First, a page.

A genetic study published in 2007 shed light
on the mystery of how fish made the move from water to land
millions of years ago.
Previous research had suggested that fish had
made an abrupt genetic jump to acquire land-friendly limbs. But
a US team was now able to show that this event was not an
evolutionary novelty and that the transition was far more gradual
than had previously been assumed.
The study, published in the journal Nature,
followed the recent discovery in Arctic Canada of a fossil which
was described as showing features that made it the 'missing link'
between fins and limbs (see the feature, A Key Stage in
Evolution, via the link in the sidebar).
In 2004, the fossilised remains of the
Tiktaalik roseae revealed an animal with fins that were
equipped for a life in the water but also for support on land.
The crocodile-like creature, which lived about 380 million years
ago, was said to 'blur the distinctions' between land and
Marcus Davis, lead researcher of the paper and
a scientist at the University of Chicago, was of the opinion that
the Tiktaalik and other then-recent fossil finds suggested
that the structures that really make land animals unique - hands
and feet and fingers and toes - did not simply appear out of
However, he added that this was in contrast to
evidence seen in previous genetic studies, which suggested an
abrupt transition from fins to limbs. These studies focussed on
the Hox genes, which play a vital role in limb development.
Scientists had looked at the expression of the genes in the
developing limbs of land animals (tetrapods) and the developing
fins of zebrafish, which are often used in embryological studies.
In tetrapods, these studies showed that there
were two separate phases of Hox genes that turn on within the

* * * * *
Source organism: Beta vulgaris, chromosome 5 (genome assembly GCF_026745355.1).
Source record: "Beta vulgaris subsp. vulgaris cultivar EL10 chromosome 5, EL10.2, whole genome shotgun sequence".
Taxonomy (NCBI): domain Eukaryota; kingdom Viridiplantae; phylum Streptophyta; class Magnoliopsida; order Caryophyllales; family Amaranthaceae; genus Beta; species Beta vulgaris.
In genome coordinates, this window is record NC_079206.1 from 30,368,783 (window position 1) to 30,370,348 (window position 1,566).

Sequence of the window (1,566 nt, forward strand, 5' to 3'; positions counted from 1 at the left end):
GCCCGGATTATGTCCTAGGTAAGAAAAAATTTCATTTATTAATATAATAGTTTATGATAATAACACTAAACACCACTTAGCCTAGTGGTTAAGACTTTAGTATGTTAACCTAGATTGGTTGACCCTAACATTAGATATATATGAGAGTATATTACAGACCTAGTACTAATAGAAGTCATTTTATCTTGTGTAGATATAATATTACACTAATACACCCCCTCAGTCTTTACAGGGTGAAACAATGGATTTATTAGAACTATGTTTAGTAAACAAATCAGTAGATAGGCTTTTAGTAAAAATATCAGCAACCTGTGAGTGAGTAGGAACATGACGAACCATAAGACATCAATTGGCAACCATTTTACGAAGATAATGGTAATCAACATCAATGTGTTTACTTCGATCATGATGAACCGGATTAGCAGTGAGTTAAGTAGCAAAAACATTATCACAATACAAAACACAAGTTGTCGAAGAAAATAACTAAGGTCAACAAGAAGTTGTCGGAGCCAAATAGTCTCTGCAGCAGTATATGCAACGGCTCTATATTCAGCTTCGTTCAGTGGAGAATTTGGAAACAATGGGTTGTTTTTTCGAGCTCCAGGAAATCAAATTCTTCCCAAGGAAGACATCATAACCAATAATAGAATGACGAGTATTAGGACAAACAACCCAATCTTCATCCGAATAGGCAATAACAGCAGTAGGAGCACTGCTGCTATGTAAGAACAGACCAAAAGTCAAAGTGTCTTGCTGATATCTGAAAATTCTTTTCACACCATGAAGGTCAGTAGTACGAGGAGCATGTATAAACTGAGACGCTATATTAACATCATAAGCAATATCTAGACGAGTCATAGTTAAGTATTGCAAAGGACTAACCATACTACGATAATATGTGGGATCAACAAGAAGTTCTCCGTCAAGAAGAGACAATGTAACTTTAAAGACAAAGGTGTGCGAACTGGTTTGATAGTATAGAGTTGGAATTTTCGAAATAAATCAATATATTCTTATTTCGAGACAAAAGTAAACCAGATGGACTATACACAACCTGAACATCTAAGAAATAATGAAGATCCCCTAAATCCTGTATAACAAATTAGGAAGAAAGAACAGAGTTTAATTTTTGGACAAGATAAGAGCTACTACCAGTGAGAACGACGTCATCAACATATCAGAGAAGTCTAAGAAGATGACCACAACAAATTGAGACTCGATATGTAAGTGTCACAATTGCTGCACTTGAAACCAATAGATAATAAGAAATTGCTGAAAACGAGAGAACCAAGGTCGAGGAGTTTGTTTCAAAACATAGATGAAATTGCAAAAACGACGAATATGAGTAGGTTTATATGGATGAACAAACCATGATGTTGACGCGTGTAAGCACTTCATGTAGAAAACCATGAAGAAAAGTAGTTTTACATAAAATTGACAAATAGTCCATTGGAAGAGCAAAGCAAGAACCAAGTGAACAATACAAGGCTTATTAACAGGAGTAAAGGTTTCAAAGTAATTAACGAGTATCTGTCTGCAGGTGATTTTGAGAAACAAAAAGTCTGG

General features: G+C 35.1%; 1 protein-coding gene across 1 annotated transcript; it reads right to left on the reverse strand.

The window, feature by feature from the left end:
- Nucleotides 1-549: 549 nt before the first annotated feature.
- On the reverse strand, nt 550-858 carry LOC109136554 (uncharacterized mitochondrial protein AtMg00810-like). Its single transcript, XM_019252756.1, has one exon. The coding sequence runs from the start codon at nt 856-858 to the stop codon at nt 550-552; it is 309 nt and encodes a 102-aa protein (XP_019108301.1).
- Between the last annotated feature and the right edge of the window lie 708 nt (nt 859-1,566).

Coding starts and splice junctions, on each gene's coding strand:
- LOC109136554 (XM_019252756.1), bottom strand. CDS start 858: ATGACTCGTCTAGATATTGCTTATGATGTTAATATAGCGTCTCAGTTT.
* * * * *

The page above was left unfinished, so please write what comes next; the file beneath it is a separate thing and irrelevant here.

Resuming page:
developing appendage. Early in the development there is the first
phase, and then there is a second very characteristic phase which
plays a role in where fingers and toes form.
But if you look at a zebrafish during development,
it has the first phase, but it doesn't have this second hallmark
phase. Based on this, the hypothesis was that the second phase of
Hox expression must be a developmental and evolutionary novelty
that correlated with the origin of hands and feet.
However, Dr Davis and his colleagues decided to
repeat the studies - but this time using paddlefish, which have
a fin pattern similar to primitive fish. They found a very clear
second phase in their fins - and this shows that the second key
phase of Hox-expression is in fact a much more ancient pattern of
It seems that some fish have always had this
genetic toolkit to modify their fins. Tetrapods on the other hand
seem to have modified it in this unique and elaborate way to
produce land-dwelling animals.
The reason why some of these primitive fish went
on to become land-living animals while others remained in the water
was most probably influenced by their environment, according to
Dr Davis. A change to the ecosystem from deep water to shallow
streams may have driven some fish to make use of their genetic
The study was also interesting because it revealed
that zebrafish were the 'weirdos of the bunch'. They managed to do
something very unique - they appear to have lost the second phase
of Hox expression altogether. After this find, the expectation was
that a number of similar patterns would emerge in other fish in the